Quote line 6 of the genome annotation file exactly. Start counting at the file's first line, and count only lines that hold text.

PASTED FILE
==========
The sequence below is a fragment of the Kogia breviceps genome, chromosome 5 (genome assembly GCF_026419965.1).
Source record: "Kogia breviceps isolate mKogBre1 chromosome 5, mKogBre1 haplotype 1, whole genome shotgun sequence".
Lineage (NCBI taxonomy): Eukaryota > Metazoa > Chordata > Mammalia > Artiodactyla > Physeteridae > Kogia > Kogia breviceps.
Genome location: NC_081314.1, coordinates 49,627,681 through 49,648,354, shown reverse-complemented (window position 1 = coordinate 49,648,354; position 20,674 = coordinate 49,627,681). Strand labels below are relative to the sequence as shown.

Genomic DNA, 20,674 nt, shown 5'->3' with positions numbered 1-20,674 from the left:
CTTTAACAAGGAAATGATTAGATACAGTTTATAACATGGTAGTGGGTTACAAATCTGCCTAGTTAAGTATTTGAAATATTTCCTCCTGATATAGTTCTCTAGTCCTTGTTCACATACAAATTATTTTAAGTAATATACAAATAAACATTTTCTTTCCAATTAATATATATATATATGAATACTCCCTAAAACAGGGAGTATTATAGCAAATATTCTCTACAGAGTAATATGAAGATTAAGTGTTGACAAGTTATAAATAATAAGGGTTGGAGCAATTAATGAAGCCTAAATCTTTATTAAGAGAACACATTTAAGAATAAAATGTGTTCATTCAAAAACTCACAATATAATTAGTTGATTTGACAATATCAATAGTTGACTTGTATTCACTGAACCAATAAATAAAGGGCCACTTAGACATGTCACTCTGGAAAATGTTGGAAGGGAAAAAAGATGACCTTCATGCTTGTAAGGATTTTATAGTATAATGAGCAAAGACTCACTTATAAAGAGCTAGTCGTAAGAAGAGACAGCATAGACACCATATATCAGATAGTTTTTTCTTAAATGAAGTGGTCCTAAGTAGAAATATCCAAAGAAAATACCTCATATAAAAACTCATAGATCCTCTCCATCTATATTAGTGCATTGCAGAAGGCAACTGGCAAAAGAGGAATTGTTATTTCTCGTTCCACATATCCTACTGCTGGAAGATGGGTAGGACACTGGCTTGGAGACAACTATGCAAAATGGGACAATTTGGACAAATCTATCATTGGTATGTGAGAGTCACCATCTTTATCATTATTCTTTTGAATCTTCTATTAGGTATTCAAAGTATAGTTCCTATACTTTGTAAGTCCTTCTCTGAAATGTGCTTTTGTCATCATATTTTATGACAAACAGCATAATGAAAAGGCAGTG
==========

CTTTAACAAGGAAATGATTAGATACAGTTTATAACATGGTAGTGGGTTACAAATCTGCCTAGTTAAGTATTTGAAATATTTCCTCCTGATATAGTTCTCTAGTCCTTGTTCACATACAAATTATTTTAAGTAATATACAAATAAACATTTTCTTTCCAATTAATATATATATATATGAATACTCCCTAAAACAGGGAGTATTATAGCAAATATTCTCTACAGAGTAATATGAAGATTAAGTGTTGACAAGTTATAAATAATAAGGGTTGGAGCAATTAATGAAGCCTAAATCTTTATTAAGAGAACACATTTAAGAATAAAATGTGTTCATTCAAAAACTCACAATATAATTAGTTGATTTGACAATATCAATAGTTGACTTGTATTCACTGAACCAATAAATAAAGGGCCACTTAGACATGTCACTCTGGAAAATGTTGGAAGGGAAAAAAGATGACCTTCATGCTTGTAAGGATTTTATAGTATAATGAGCAAAGACTCACTTATAAAGAGCTAGTCGTAAGAAGAGACAGCATAGACACCATATATCAGATAGTTTTTTCTTAAATGAAGTGGTCCTAAGTAGAAATATCCAAAGAAAATACCTCATATAAAAACTCATAGATCCTCTCCATCTATATTAGTGCATTGCAGAAGGCAACTGGCAAAAGAGGAATTGTTATTTCTCGTTCCACATATCCTACTGCTGGAAGATGGGTAGGACACTGGCTTGGAGACAACTATGCAAAATGGGACAATTTGGACAAATCTATCATTGGTATGTGAGAGTCACCATCTTTATCATTATTCTTTTGAATCTTCTATTAGGTATTCAAAGTATAGTTCCTATACTTTGTAAGTCCTTCTCTGAAATGTGCTTTTGTCATCATATTTTATGACAAACAGCATAATGAAAAGGCAGTG